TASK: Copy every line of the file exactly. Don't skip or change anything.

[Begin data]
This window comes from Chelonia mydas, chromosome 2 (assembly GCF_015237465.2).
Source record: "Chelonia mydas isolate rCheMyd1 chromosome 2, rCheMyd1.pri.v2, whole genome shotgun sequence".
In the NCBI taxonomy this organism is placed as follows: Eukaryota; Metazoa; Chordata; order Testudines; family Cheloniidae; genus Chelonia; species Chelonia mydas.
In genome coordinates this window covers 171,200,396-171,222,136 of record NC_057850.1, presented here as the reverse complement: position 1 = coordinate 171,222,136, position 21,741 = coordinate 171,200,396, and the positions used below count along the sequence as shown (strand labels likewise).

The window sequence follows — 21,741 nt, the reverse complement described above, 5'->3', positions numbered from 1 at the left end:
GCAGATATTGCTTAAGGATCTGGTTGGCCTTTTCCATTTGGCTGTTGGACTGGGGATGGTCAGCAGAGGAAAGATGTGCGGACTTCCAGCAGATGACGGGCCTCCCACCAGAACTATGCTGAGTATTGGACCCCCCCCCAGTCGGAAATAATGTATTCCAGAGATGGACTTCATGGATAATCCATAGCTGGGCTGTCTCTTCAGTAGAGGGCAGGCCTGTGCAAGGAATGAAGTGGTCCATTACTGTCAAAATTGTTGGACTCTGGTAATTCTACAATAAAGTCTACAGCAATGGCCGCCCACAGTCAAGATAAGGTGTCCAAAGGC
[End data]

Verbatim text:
This window comes from Chelonia mydas, chromosome 2 (assembly GCF_015237465.2).
Source record: "Chelonia mydas isolate rCheMyd1 chromosome 2, rCheMyd1.pri.v2, whole genome shotgun sequence".
In the NCBI taxonomy this organism is placed as follows: Eukaryota; Metazoa; Chordata; order Testudines; family Cheloniidae; genus Chelonia; species Chelonia mydas.
In genome coordinates this window covers 171,200,396-171,222,136 of record NC_057850.1, presented here as the reverse complement: position 1 = coordinate 171,222,136, position 21,741 = coordinate 171,200,396, and the positions used below count along the sequence as shown (strand labels likewise).

The window sequence follows — 21,741 nt, the reverse complement described above, 5'->3', positions numbered from 1 at the left end:
GCAGATATTGCTTAAGGATCTGGTTGGCCTTTTCCATTTGGCTGTTGGACTGGGGATGGTCAGCAGAGGAAAGATGTGCGGACTTCCAGCAGATGACGGGCCTCCCACCAGAACTATGCTGAGTATTGGACCCCCCCCCAGTCGGAAATAATGTATTCCAGAGATGGACTTCATGGATAATCCATAGCTGGGCTGTCTCTTCAGTAGAGGGCAGGCCTGTGCAAGGAATGAAGTGGTCCATTACTGTCAAAATTGTTGGACTCTGGTAATTCTACAATAAAGTCTACAGCAATGGCCGCCCACAGTCAAGATAAGGTGTCCAAAGGC